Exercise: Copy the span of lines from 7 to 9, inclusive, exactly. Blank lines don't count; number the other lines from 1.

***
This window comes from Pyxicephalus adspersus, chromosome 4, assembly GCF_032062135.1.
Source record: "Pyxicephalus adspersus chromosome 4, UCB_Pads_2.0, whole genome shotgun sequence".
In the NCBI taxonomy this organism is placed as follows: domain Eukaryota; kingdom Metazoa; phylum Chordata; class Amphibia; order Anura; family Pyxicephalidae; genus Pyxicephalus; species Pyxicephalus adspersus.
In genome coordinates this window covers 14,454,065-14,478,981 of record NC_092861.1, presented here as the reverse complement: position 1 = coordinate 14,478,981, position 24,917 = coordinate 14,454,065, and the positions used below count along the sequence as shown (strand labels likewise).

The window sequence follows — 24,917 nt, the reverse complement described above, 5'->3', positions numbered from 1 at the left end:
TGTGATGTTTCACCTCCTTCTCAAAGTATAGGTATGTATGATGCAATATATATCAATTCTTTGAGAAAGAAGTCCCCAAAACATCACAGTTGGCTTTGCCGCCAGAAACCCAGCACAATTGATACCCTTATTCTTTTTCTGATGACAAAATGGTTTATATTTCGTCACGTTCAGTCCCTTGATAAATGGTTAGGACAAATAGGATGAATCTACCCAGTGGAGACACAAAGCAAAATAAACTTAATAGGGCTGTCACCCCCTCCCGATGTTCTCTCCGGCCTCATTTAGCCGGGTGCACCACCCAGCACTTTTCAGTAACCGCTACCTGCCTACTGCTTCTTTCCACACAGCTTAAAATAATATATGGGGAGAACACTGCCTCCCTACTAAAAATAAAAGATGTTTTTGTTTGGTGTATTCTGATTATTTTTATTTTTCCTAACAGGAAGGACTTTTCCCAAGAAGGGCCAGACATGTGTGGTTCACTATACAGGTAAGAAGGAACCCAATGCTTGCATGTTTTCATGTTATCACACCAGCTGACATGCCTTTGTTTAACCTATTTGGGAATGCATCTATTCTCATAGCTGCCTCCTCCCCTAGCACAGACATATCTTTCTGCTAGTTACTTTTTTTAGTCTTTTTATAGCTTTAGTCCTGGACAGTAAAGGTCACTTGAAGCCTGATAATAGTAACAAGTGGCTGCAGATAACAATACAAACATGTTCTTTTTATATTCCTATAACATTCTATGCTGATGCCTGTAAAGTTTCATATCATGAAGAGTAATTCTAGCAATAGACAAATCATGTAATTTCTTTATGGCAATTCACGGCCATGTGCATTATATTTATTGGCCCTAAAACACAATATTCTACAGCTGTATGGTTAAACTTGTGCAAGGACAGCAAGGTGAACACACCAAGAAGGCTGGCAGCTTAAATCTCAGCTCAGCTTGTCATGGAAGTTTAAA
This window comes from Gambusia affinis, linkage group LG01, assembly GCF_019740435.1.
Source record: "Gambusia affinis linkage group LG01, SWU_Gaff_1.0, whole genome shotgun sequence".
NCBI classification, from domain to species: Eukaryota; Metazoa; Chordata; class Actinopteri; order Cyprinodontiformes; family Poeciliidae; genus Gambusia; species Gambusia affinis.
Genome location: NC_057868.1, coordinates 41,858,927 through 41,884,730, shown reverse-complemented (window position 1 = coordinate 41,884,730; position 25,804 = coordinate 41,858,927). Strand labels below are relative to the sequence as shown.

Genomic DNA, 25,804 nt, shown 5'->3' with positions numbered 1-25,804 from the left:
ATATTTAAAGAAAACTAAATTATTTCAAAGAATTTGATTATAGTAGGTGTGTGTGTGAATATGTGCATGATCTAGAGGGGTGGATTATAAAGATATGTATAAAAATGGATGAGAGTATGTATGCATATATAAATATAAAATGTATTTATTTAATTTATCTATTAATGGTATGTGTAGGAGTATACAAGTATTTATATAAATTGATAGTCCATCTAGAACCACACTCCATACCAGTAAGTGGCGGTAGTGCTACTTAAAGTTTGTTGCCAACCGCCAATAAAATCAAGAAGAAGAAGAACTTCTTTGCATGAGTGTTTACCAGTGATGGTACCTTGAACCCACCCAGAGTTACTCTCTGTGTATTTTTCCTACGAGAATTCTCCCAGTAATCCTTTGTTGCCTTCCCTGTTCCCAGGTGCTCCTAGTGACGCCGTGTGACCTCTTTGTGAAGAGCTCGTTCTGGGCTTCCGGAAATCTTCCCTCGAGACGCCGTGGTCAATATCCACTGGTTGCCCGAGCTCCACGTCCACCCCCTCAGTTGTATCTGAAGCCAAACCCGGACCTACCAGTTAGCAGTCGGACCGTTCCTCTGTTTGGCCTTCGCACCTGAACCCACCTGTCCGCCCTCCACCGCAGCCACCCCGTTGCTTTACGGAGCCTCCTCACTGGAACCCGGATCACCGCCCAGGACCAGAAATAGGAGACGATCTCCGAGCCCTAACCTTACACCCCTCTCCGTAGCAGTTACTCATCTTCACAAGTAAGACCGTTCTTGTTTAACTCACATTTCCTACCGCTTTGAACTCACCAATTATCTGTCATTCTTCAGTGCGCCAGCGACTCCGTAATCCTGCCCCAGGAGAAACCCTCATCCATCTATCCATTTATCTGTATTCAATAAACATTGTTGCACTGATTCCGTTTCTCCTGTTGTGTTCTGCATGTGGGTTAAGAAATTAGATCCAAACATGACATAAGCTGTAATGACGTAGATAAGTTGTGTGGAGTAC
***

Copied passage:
This window comes from Gambusia affinis, linkage group LG01, assembly GCF_019740435.1.
Source record: "Gambusia affinis linkage group LG01, SWU_Gaff_1.0, whole genome shotgun sequence".
NCBI classification, from domain to species: Eukaryota; Metazoa; Chordata; class Actinopteri; order Cyprinodontiformes; family Poeciliidae; genus Gambusia; species Gambusia affinis.